China has put the brakes on its flagship high-speed rail project, freezing approval of new railway schemes and halting some bullet train manufacturing after a crash last month that killed 40 people and dented public confidence in the government.
Since the collision on 23 July, the Chinese government has been accused of putting the desire to modernise and innovate ahead of safety, with critics saying the system is too expensive and too dangerous.
The crash happened when one bullet train was stopped on a viaduct near the eastern city of Wenzhou after a lightning strike and another high-speed train ploughed into it. The accident has been blamed on faulty signalling equipment. "We will suspend for the time being the examination and approval of new railway construction projects," said the State Council, or cabinet.
The Railways Minister also promised a nationwide safety inspection and announced further reductions in the top speed of bullet trains following cuts in April. "This accident exposed the weaknesses lying in the railway transportation safety and management," admitted Sheng Guangzu in comments on the council's website. A state-owned manufacturer said it would suspend production of its high-speed trains used on the Beijing-Shanghai line while it investigates equipment failures. China North Locomotive and Rolling Stock gave no further details but the official Xinhua News Agency said trains "abnormally stopped" on three occasions due to faulty sensor signals.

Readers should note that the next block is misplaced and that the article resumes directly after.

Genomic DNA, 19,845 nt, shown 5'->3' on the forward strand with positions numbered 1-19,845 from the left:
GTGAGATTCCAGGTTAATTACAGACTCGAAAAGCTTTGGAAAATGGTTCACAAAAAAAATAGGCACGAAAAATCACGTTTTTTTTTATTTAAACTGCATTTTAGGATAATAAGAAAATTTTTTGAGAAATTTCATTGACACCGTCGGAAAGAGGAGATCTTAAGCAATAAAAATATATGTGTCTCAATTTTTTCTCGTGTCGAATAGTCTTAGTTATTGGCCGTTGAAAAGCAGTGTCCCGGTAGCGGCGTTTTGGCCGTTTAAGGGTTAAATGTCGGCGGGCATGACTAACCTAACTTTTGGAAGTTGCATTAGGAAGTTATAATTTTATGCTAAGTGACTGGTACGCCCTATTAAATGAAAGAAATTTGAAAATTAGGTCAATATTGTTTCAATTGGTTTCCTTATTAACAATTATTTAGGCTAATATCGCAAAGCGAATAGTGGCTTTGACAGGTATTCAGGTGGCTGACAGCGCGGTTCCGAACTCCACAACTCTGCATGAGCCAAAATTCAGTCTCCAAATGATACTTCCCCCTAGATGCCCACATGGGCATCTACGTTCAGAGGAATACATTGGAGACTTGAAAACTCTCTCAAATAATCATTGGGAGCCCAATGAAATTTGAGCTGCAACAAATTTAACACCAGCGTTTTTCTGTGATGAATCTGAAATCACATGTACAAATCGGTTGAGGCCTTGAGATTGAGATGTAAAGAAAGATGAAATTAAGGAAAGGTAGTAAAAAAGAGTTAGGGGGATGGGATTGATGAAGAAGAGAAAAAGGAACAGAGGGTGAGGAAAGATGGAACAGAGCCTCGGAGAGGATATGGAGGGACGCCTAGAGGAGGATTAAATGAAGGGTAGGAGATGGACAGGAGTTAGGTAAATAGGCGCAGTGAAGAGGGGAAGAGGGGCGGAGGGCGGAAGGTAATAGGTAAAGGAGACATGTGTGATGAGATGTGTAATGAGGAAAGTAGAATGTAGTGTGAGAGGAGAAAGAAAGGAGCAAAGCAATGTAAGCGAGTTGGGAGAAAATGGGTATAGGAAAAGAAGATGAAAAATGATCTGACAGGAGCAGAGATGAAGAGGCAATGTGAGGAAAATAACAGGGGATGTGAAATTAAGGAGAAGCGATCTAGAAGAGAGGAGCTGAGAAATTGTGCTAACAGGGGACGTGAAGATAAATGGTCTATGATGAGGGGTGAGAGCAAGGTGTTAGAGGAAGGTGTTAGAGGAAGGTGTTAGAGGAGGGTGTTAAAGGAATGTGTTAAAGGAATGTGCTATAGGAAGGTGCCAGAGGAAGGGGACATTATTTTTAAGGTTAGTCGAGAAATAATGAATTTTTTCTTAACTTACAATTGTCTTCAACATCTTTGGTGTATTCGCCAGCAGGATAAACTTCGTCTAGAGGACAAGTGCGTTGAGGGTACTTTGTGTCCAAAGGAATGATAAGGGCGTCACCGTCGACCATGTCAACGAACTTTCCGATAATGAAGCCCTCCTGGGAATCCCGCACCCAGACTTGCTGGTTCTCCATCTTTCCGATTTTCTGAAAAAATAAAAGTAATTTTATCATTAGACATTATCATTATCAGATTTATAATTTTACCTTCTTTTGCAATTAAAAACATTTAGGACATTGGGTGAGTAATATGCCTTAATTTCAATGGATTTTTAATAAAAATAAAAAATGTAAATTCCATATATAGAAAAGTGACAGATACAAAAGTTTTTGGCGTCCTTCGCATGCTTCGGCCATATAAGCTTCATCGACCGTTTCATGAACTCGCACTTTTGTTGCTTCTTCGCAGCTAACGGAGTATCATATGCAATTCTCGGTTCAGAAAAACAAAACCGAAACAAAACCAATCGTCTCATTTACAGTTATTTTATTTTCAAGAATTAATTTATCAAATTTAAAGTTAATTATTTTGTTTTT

The level of public outrage in reaction to the crash was intense. It was so powerful that even China's official media got in on the act. The normally placid People's Daily newspaper, which is effectively the Communist Party mouthpiece, wrote that China did not need "blood-soaked GDP".
The decision to put the project on ice came after an executive meeting of the State Council, which was presided over by Premier Wen Jiabao. The high-speed rail system is a prestige project for the Communist Party, designed to showcase China's innovative abilities and technological prowess, and Beijing insists the project is still a runner. "China will unswervingly continue its development of high-speed railways," the government said.
The project was one of the largest recipients of the trillions of yuan made available by the Chinese government for infrastructure projects after the economic crisis of 2008.
But the national rail system has been soaked in controversy. Before last month's crash, Mr Sheng's predecessor, Liu Zhijun, was sacked in February over corruption charges, after he allegedly took more than 800 million yuan (£77m) in kickbacks over several years on contracts linked to the high-speed network.
Mr Sheng told Xinhua that routes with a designed maximum speed of 350kph (220mph) will now run at 300kph. Beijing has also shelved plans to expand the high-speed network to 13,000km of railway by the end of this year. China launched its bullet trains in 2007. By the end of 2010, 8,358km of high-speed railways had been put into operation, ranking China first in the world in terms of length.
Premier Wen was forced to make a public statement that he was too sick to visit the accident site immediately after the accident – his absence had sparked widespread public anger. Known as "Grandpa Wen" for his comforting appearances at times of national stress, Mr Wen promised a full and frank investigation into the crash, but the damage had been done.